AMES, Iowa -- If Iowa State University economist Meghan O'Brien was starting a business, she'd choose one in the service industry rather than retail -- and for good reason.
An ISU Extension program specialist who is on the staff of Iowa State's Regional Capacity Analysis Program (ReCAP), O'Brien just did comparative analysis of select Iowa retail and service business thresholds from 2000-2005. Using the U.S. Census Bureau's reports on County Business Patterns and Non-Employee Statistics, she found that service-related businesses outperformed those in retail in terms of reduction of threshold levels, which indicates the size of the market necessary for a business to survive. A lower threshold, therefore, reflects a smaller market needed for a business to survive.
"If I were looking to go into business, I would definitely want to be in one of the service businesses," she said. "Credit has become increasingly difficult to obtain, and will probably only become more difficult due to the credit crunch driven by the mortgage crisis. Given that it's hard to get loans, it would be really difficult to go into a retail business that requires inventory and more capital versus a service-based business where there's less required up front. And also, I think as the demographics are changing, if you can focus on a service that actually appeals to baby boomers, there's probably a lot of opportunity there for profit."
Downsized thresholds for superstores
According to her report, the largest retail change in Iowa during the five year-period was the threshold level decline for superstores, which dropped nearly 64 percent. At the same time, retail businesses overall did not see threshold level reductions outside of the big box retailers.
With the population stagnant and the increasing number of superstores, O'Brien projects that the threshold level will continue to drop at an exponential rate for larger superstores or big box retailers.
"The interesting thing is probably that if I had the data on 2006 and 2007, that number would be even more dramatic," she said. "But what's going on in retail that's kind of interesting is there is this big move towards superstores, and then consumers started pulling back because they weren't as easy to shop in. So now what you're seeing, Wal-Mart's investing in a smaller version of grocery stores. They found that consumers like shopping in the smaller stores, so there's kind of a trend within a trend."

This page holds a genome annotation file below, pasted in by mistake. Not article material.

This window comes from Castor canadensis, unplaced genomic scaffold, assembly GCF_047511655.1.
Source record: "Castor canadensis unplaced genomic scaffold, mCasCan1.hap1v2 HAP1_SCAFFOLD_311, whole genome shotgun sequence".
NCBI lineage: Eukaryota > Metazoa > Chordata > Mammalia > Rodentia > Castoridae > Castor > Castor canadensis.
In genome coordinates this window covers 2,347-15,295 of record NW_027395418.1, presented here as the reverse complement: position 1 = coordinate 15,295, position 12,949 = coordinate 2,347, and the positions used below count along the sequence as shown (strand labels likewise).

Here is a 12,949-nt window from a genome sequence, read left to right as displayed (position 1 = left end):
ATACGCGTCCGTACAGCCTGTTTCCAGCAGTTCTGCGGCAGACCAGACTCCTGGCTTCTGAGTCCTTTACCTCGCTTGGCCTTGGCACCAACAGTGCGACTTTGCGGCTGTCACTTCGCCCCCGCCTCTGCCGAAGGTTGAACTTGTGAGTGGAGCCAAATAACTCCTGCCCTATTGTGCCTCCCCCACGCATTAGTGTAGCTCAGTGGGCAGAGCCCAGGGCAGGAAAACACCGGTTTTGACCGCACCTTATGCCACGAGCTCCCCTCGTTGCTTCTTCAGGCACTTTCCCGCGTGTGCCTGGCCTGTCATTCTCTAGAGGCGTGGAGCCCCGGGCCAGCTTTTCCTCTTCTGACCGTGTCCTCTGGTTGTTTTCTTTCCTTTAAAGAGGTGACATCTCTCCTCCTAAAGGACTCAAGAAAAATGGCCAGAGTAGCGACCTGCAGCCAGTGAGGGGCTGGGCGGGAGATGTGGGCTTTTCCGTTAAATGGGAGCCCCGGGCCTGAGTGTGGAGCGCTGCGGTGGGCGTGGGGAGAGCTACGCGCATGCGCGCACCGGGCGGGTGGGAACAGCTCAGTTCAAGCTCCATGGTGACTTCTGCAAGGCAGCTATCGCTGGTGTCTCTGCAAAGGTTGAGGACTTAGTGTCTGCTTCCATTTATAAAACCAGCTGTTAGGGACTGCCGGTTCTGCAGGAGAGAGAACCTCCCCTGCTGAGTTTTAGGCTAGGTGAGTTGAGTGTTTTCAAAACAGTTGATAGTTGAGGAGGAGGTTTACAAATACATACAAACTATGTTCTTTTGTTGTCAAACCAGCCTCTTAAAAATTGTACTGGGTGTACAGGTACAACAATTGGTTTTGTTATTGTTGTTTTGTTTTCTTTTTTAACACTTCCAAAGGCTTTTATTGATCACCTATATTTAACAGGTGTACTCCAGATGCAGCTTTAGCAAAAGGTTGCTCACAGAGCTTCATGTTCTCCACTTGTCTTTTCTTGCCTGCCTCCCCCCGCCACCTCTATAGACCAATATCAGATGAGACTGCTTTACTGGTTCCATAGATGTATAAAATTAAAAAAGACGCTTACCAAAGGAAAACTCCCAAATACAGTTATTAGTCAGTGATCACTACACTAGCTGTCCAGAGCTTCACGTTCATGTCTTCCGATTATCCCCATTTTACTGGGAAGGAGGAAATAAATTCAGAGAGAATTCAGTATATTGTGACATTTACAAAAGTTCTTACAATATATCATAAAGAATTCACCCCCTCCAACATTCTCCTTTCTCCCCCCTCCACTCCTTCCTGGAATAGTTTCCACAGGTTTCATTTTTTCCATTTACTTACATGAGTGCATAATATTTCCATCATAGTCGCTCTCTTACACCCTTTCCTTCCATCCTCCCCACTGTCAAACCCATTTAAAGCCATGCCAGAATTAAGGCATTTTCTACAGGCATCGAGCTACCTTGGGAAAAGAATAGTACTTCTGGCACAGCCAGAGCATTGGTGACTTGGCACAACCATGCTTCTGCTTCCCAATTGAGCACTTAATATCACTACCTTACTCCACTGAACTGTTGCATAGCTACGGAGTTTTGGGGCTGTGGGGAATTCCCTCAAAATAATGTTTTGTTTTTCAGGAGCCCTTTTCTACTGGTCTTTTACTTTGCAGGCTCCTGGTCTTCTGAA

For other retail businesses, O'Brien found the major gainer was the category of electronic shopping and mail order -- an expected trend given the increasing prominence of Internet shopping and trade.
While retail businesses overall did not see threshold level reductions, motor vehicle dealers -- which includes sales of recreational vehicles, motorcycles and boats (new or used) -- saw a decline around 11 percent. Yet the overall category of motor vehicle and parts dealers did not exhibit similar drops in threshold levels.
"This may be an instance where the reduction in the threshold level over time tells us something about consumer demand, that is that consumer preferences for recreation goods are increasing," O'Brien wrote.
Service with a threshold smile
Among the service industry, the real estate category -- including appraisers and title companies -- experienced a threshold level drop of nearly 37 percent, while the offices of agents and brokers category dropped 18 percent.
Another service industry that saw a substantial drop in threshold levels was the financial investment activity category, representing financial planners, investment firms, and portfolio management.
"Given the impending retirement of baby boomers in record numbers and predictions about the amount of wealth changing hands in the next few years, it is logical this would be a faster growing segment of the economy and increasingly sustainable given relatively stagnant population growth," O'Brien wrote.
The service category of management, technical, and scientific consulting has also seen a 25 percent decline in threshold levels.
The most stable businesses were also largely service-based, including offices of dentists and physicians, death care services, automotive repair and legal services.
Among businesses where threshold levels increased, shoe stores, department stores, grocery stores, office supplies stores, building material and supplies stores, and electronic stores all saw at least a 13 percent increase in threshold levels. O'Brien cites the increase in the number of superstores and big box retailers as one of the reasons, with the market for some of the smaller retailers' goods being absorbed by the larger stores.
For service-related industries, the largest threshold level increase was in the travel and reservation services category -- by 26 percent. O'Brien reports that the availability of the Internet and the number of travel sites has had a huge impact on the sustainability of a business.
Her complete report is available at this link. It is a continuation of the program created by Ken Stone, a former professor of economics at ISU, in the early 1980s designed to help business and community leaders understand trends and strengths in their local retail sectors.